Where’s the demand coming from?
It has been the great market stumper for the better part of two weeks now. Why is the euro so strong?
Dow Jones is running a piece speculating that European bank recapitalization may have something to do with it. In essence, they think European banks are selling assets and bringing money home to shore-up balance sheets. No doubt, that is part of the picture. After all, deleveraging during the Lehman crisis caused an unexpected surge in the dollar. European deleveraging would support the euro, it stands to reason.
Another part of the puzzle appears to be renewed demand out of the Middle East and Asia. The Middle East has been a big buyer on every dip for several sessions now. One reason could be a big jump in revenues as oil prices rebound sharply. Another could be fears that the Fed is about to embark on another round of quantitative easing.
The largest part, in my view, comes from traders looking at the macro situation in Europe and concluding there are no easy fixes and that the much-awaited EU summit tomorrow will over-promise and under-perform yet again. But they continue to run into sizable buyers limiting dips and their patience is being tested. Constantly adding to shorts but getting no joy from them surely tries a man’s soul. And makes him experience fear rather than greed. Once those emotions flip, EUR/USD rallies all the more as the shorts cover, pushing prices higher.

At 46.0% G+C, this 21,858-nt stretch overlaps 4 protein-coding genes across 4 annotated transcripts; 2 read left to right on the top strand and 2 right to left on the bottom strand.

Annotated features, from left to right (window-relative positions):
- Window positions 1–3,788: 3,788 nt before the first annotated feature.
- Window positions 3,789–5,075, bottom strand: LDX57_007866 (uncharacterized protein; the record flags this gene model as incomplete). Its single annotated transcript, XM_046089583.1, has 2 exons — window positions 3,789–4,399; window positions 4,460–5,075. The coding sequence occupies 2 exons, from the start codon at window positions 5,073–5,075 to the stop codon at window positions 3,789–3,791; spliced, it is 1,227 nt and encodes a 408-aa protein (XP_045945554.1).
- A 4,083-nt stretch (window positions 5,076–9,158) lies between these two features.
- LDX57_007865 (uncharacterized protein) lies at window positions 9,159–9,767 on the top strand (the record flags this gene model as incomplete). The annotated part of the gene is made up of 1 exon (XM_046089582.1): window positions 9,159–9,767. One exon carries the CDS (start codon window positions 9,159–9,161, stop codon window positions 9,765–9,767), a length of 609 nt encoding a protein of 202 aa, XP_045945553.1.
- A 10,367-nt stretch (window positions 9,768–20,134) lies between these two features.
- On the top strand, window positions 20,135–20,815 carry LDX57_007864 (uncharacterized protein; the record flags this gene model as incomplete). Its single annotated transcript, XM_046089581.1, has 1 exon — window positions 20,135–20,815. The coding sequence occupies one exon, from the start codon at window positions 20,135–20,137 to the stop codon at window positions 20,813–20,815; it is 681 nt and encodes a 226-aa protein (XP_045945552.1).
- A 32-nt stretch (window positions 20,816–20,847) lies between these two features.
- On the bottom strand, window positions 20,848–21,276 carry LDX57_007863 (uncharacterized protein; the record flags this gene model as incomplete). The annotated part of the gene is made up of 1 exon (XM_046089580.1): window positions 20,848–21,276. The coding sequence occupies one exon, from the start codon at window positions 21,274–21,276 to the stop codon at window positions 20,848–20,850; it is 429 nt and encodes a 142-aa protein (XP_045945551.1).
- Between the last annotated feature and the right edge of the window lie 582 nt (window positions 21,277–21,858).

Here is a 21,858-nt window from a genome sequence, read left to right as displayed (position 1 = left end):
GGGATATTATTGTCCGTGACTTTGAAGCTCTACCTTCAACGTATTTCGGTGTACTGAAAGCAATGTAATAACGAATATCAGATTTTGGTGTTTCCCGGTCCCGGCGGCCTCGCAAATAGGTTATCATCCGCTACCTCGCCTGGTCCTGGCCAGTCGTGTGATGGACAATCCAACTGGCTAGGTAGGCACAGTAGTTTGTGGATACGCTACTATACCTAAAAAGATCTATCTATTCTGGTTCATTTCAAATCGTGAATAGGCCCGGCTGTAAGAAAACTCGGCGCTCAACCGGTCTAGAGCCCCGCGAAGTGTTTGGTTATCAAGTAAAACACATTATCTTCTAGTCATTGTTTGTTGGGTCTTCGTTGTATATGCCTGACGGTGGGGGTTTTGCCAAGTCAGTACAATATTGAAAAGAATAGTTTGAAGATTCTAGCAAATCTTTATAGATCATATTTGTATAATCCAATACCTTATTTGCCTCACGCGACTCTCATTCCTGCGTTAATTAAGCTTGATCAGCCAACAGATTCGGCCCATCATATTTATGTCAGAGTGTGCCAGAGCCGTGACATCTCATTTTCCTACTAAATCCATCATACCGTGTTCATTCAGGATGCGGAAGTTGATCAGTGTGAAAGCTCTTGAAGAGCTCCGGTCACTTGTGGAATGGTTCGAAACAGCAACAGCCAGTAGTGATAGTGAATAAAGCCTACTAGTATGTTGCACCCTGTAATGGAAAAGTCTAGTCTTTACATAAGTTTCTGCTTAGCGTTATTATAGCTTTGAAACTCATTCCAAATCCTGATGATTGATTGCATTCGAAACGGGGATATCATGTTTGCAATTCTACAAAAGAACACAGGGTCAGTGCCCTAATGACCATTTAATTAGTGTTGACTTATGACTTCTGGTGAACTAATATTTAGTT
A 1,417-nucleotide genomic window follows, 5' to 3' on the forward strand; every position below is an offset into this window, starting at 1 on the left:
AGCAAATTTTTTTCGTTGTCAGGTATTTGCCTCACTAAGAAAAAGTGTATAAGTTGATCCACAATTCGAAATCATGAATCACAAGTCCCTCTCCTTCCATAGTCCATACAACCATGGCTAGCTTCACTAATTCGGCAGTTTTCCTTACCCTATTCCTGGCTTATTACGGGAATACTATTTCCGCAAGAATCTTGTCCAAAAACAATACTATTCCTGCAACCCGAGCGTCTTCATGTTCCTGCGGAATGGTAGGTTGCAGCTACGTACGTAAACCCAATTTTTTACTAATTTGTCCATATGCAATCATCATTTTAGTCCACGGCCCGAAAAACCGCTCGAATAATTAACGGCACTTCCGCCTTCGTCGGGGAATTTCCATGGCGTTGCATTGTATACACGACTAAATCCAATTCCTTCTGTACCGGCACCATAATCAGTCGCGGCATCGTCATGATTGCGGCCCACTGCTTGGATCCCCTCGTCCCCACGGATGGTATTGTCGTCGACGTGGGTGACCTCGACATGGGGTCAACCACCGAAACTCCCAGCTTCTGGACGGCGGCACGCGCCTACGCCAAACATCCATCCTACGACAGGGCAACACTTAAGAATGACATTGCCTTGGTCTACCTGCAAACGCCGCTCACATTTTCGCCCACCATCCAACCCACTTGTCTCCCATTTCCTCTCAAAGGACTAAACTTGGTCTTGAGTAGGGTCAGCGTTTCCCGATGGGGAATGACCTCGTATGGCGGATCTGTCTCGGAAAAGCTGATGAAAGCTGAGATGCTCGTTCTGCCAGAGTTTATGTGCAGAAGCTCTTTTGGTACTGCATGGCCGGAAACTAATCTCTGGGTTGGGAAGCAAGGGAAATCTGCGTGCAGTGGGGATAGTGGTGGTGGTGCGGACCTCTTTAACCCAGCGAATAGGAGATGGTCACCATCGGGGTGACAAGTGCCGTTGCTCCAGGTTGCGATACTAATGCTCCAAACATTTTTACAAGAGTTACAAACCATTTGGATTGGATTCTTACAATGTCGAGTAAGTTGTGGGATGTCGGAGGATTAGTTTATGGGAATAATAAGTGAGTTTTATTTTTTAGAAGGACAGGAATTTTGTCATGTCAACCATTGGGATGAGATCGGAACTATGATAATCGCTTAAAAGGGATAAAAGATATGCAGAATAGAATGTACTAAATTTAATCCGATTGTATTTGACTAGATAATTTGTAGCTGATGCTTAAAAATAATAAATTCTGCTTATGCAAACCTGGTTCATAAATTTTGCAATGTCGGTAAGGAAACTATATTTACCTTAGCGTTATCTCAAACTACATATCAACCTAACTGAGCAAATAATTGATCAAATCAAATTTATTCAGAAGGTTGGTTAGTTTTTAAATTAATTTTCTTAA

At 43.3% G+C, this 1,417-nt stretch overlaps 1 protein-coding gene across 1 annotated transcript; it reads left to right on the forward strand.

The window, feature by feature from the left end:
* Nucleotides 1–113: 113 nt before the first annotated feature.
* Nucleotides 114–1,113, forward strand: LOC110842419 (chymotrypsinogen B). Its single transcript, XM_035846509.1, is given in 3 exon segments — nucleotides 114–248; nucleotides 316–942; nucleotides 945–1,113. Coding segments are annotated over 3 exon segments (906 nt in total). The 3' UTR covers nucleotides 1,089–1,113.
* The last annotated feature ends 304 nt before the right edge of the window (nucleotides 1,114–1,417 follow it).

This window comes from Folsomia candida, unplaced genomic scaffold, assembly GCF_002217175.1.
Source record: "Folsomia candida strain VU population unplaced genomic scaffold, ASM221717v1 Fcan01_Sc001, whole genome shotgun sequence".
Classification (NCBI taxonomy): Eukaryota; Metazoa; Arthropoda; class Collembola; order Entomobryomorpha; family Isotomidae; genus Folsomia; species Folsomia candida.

As I noted earlier today, the most frustrating thing about financial markets is that you can have the exact right macro view but still lose money if your entry points are not perfect. I fear a sharp short-covering rally in the next 24-hours followed by renewed weakness later in the week after the event risk from the EU summit is over.